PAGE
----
Which is not to say that I don’t respect the choice to be a parent. I am in total awe of those of my friends who have chosen to make this leap. It’s a huge responsibility, and an irrevocable decision. And even those who didn’t do it by choice always say that they don’t regret a thing. But I know that sometimes people do, and that there are powerful social norms that keep them from ever saying anything. I know there are people out there who just should not have had children, who were forced into it by carelessness, by their parents and relatives (who, by the way, are not the ones who have to assume the physical, psychological and financial burdens of childrearing), and who often wish they had not become parents.

So modern society lies to us with all those books on the shelf. I know that there are people out there like me who are afraid to stand up and be counted on this issue. But I know that I am not alone, and I am not afraid. I have worked too long and too hard to discover who I am, to piece together the person I have become. And I know deep within myself that kids are not for me, and that this does not make me less of a person (though those who are secretly jealous of my childfree status constantly try to make me feel otherwise). And I will not apologize, and I will not explain. I don’t like kids, and I don’t want to be a parent.

So when I am out enjoying myself at an adult event in the adult world, I do not want kids around. You guys made the decision to have children, and it comes with a price—your freedom of choice and flexibility are gone. You have to plan, you have to hire a babysitter, you have to spend money to leave them behind. And that’s not my problem. If you can’t afford a babysitter, if it’s inconvenient, well that’s too bad. That’s the decision you made. I made mine, and I’m comfortable with it. You guys seem to be really good at making me feel selfish for being childfree. Well I think you’re selfish for dragging your kids every damn place where they don’t belong and obviously don’t want to be. One of the things about parenthood that so turned me off was the idea that you always have to put someone else’s needs ahead of your own. (This never seemed fair to me. I mean, you work hard all your life to get somewhere, to become who you are, and then suddenly this person you’ve become takes a back seat to the whiny little entity who wants to dump sand down his sister's shirt in the playground.) But that’s the choice you made. When you get up in the morning, and as you go through your day, that’s the priority you chose. So you know what, live with it. You can’t have it both ways. Children don’t belong in expensive restaurants, in bars, at loud rock shows. They don’t belong in R-rated movies, in strip clubs, or in casinos. That’s life. I mean, I made the choice to not have kids—don’t really like them—and yet they’re all around me. I don’t have a choice about that. But I do have a choice to sometimes go where children are not wanted, where they are not expected. And I’ll be damned if I’m going to be happy about finding a five-year-old running around underfoot whilst I’m trying to get my drink on. Life gives us more than enough crap to deal with—do we have to raise your children for you too?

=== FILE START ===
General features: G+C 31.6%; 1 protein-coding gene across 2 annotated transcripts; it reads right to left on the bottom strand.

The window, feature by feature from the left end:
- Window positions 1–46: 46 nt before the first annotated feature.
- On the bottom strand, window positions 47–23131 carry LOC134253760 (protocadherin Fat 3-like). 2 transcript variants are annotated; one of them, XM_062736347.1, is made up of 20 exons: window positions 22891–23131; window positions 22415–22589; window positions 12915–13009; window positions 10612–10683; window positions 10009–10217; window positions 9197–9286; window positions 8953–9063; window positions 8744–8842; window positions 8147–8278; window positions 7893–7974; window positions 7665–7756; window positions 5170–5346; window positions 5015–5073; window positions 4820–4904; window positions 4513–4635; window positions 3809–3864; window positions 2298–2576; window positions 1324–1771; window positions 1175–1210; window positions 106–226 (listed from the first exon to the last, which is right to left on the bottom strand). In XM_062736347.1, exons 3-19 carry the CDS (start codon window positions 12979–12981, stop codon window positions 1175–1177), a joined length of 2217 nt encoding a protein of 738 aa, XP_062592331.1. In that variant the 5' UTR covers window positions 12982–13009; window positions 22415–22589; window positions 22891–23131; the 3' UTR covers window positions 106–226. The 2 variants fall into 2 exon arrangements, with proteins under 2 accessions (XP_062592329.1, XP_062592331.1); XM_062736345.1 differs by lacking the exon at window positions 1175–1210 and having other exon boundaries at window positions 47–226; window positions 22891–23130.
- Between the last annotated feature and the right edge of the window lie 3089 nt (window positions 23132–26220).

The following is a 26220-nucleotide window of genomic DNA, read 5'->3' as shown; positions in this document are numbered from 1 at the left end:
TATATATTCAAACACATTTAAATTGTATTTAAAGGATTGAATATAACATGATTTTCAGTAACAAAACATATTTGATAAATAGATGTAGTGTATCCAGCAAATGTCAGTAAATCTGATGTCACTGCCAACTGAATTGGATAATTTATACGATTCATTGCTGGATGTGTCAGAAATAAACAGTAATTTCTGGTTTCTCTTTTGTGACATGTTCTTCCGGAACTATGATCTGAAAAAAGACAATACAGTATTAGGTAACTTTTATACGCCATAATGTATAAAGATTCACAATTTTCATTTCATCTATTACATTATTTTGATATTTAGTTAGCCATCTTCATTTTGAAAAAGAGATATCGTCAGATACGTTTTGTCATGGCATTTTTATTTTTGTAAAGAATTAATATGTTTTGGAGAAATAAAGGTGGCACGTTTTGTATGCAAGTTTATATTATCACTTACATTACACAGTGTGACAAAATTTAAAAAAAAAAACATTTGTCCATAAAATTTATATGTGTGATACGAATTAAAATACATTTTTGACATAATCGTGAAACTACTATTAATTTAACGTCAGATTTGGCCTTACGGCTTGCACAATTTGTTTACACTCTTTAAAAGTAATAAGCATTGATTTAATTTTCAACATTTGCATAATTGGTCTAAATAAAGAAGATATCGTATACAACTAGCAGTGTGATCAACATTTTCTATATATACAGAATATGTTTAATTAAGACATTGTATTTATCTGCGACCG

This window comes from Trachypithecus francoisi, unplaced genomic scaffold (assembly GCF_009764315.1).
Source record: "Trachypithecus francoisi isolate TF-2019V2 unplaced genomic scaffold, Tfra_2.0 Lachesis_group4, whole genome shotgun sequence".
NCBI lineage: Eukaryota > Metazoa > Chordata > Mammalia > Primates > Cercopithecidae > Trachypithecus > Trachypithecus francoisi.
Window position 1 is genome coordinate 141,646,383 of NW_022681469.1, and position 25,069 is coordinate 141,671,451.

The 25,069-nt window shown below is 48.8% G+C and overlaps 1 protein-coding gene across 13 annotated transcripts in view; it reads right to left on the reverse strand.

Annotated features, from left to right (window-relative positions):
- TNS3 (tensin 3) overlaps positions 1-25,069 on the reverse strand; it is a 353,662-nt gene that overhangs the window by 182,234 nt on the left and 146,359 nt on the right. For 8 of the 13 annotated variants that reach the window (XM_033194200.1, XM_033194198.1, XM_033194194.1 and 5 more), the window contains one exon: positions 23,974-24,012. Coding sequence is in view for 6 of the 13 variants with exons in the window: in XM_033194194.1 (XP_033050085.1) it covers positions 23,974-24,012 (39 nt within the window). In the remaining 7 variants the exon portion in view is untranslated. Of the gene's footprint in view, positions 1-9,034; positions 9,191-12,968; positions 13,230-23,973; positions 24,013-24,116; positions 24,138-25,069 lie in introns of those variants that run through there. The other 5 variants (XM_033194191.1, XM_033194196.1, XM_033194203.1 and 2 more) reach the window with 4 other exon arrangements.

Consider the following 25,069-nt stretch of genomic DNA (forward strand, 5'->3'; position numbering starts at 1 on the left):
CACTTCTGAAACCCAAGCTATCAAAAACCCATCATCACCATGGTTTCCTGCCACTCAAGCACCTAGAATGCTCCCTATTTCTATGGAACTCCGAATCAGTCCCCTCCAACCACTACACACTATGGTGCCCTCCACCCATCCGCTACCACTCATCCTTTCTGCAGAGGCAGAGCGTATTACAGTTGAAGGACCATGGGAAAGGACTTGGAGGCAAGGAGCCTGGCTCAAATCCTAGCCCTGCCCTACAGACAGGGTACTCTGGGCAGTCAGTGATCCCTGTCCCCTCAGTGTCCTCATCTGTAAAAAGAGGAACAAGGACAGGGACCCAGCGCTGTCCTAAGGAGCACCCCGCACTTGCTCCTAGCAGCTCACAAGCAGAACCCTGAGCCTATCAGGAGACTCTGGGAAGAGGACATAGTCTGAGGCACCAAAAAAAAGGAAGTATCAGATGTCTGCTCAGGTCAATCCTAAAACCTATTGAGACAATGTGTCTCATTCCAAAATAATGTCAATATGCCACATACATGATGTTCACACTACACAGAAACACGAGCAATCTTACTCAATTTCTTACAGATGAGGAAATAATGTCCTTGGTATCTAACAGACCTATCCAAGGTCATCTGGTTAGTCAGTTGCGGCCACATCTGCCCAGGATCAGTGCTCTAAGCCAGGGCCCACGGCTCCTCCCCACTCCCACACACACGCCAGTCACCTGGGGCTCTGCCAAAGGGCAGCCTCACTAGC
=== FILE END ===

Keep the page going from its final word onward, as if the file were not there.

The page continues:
Human society doesn’t have to be a war between the parents and the childfree (not childless—there is a difference). We really need to take better care of each other, and that only comes from—surprise, surprise—thinking about someone besides yourself. So you parents out there, hey, I know you’re desperate sometimes and you just want to have a little fun adult-style. Well guess what, so do I. As Bruce Springsteen often says, life is the series of choices you make and how you live with them. I’m living with mine, so please, you live with yours, ok? Leave ‘em home.